Ochoa: Moving electricity money to General Fund 'makes sense'

City Manager Scott Ochoa went before the Glendale Power & Water Commission on Thursday to defend annual multimillion-dollar transfers from the utility's electric fund to the city's General Fund, which some residents have complained leads to artificially high rates.

The city plans to transfer $21 million from the electric fund in its upcoming fiscal budget, and an advisory committee has been formed to look at possibly increasing the electric rate by Sept. 1.

“The City Council is concerned about the transfer,” Ochoa said. “It's focused on reducing the size of the transfer, but doing so in a way that makes sense for the organization and for the community with respect for all of the different service levels that comprise the city of Glendale.”

In fiscal year 2000-01, the city transferred about 9% of the almost $120 million it generated in retail electric sales, Ochoa said. The planned $21-million transfer makes up about 12.3% of projected sales.

“That is, at the end of the day, what the butcher's bill is,” he said. “From there, we can make any number of statements about whether we want to continue that.”

Ochoa said the declining economy had a major impact on the city's General Fund — which pays for most public services, such as libraries, police and firefighters — so city officials tapped more electric funds to compensate.

“As [Glendale Water & Power] is part of the overall organization, council over the years saw fit to increase that transfer to offset costs to the city's services,” Ochoa said.

Also during that time, the water transfer was eliminated, which also put added pressure on the electric transfer, Ochoa said.

City officials consider both residential and commercial customers whenever they look at utility finances, Ochoa said, adding that the city always wants to make itself attractive to prospective businesses by being cost-competitive.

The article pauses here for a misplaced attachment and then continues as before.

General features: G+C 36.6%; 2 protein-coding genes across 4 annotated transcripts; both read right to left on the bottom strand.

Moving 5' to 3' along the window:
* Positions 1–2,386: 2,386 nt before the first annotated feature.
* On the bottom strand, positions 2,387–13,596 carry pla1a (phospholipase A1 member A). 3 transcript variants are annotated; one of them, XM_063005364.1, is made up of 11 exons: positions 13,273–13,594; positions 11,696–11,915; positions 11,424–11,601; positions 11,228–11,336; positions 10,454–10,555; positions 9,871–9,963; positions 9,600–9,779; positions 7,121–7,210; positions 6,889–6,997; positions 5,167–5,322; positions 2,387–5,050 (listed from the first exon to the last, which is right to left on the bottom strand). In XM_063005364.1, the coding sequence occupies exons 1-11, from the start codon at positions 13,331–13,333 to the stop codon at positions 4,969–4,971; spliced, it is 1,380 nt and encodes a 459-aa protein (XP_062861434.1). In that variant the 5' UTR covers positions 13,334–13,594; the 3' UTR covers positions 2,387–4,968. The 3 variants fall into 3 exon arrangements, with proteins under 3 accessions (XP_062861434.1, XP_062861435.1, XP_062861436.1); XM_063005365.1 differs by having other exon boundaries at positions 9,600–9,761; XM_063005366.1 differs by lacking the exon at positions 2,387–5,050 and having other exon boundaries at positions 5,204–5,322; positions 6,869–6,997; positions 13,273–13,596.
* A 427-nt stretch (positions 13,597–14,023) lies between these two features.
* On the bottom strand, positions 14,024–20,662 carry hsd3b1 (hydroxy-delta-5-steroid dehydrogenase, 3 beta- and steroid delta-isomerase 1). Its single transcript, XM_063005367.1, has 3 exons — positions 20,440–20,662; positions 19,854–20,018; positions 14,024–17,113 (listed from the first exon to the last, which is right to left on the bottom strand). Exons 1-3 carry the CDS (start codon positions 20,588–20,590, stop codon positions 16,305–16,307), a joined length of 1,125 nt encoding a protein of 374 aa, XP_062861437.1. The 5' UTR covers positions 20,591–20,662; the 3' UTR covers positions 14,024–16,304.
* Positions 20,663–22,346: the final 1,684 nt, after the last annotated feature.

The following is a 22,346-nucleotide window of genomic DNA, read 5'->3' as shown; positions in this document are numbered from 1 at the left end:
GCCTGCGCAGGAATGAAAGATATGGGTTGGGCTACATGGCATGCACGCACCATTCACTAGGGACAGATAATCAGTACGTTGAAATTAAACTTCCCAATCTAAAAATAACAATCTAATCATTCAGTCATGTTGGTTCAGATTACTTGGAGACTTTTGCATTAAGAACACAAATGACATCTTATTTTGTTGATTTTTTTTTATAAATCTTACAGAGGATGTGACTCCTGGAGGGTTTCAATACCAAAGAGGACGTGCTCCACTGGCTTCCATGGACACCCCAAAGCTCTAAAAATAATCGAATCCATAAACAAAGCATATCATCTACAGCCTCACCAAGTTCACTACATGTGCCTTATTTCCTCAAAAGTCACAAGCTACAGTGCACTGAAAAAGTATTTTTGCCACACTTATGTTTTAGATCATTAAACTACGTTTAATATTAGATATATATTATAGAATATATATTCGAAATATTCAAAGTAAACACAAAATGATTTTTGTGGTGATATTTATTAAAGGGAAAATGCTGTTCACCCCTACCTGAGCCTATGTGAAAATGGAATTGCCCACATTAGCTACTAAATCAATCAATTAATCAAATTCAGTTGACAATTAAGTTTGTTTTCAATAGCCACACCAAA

He acknowledged that having an “inordinately high transfer rate is at odds with that philosophy.” But, he added, city officials can't immediately make a drastic change to the transfer rate because it's been in place for many years.

“I think it's unwise, perhaps even irresponsible, to try to accomplish that all at once, and I would hope and expect that you would agree with that,” Ochoa told commissioners.

He added: “Because we view this as one larger system providing services for all of Glendale, we have to find the answer that works best — not necessarily right, not necessarily wrong, but best.”

The city is committed to cutting the transfer amount over time, with a $250,000 reduction to the General Fund in the coming fiscal year. He said he hopes to reduce the transfer by $750,000 in the 2013-14 fiscal year.

The ultimate goal would be to have the rate down to the industry standard of 7% to 8%, he said.

“That is no easy task,” he added.

Ochoa did not go into details about any electric rate increase.

An advisory committee — made of up of representatives from the umbrella organization for Glendale's homeowners associations, businesses, hospitals and the school district — met for the first time Thursday to hear about the challenges facing the utility.

The utility commission is expected to hear any recommendations from the committee during a meeting on July 19, and any proposed rate increase would go before the City Council on July 24, said Ramon Abueg, assistant general manager of the electricity side of the utility.

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